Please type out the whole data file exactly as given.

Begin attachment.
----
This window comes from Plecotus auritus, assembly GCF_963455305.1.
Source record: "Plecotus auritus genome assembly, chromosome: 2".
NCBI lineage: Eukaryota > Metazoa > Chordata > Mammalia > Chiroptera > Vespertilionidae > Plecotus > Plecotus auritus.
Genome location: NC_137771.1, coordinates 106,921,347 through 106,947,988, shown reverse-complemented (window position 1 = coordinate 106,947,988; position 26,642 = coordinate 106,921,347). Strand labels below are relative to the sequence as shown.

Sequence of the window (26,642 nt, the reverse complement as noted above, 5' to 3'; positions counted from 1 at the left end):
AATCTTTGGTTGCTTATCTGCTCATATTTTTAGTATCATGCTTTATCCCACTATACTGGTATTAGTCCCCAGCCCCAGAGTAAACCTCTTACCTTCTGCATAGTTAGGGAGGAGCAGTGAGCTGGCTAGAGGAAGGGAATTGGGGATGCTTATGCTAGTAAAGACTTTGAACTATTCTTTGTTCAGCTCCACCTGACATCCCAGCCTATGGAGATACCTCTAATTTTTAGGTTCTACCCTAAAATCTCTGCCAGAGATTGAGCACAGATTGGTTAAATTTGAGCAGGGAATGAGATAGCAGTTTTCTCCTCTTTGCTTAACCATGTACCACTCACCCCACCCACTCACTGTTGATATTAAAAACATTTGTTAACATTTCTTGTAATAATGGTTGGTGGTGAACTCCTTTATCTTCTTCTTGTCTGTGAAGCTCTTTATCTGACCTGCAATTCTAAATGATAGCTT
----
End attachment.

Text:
This window comes from Plecotus auritus, assembly GCF_963455305.1.
Source record: "Plecotus auritus genome assembly, chromosome: 2".
NCBI lineage: Eukaryota > Metazoa > Chordata > Mammalia > Chiroptera > Vespertilionidae > Plecotus > Plecotus auritus.
Genome location: NC_137771.1, coordinates 106,921,347 through 106,947,988, shown reverse-complemented (window position 1 = coordinate 106,947,988; position 26,642 = coordinate 106,921,347). Strand labels below are relative to the sequence as shown.

Sequence of the window (26,642 nt, the reverse complement as noted above, 5' to 3'; positions counted from 1 at the left end):
AATCTTTGGTTGCTTATCTGCTCATATTTTTAGTATCATGCTTTATCCCACTATACTGGTATTAGTCCCCAGCCCCAGAGTAAACCTCTTACCTTCTGCATAGTTAGGGAGGAGCAGTGAGCTGGCTAGAGGAAGGGAATTGGGGATGCTTATGCTAGTAAAGACTTTGAACTATTCTTTGTTCAGCTCCACCTGACATCCCAGCCTATGGAGATACCTCTAATTTTTAGGTTCTACCCTAAAATCTCTGCCAGAGATTGAGCACAGATTGGTTAAATTTGAGCAGGGAATGAGATAGCAGTTTTCTCCTCTTTGCTTAACCATGTACCACTCACCCCACCCACTCACTGTTGATATTAAAAACATTTGTTAACATTTCTTGTAATAATGGTTGGTGGTGAACTCCTTTATCTTCTTCTTGTCTGTGAAGCTCTTTATCTGACCTGCAATTCTAAATGATAGCTT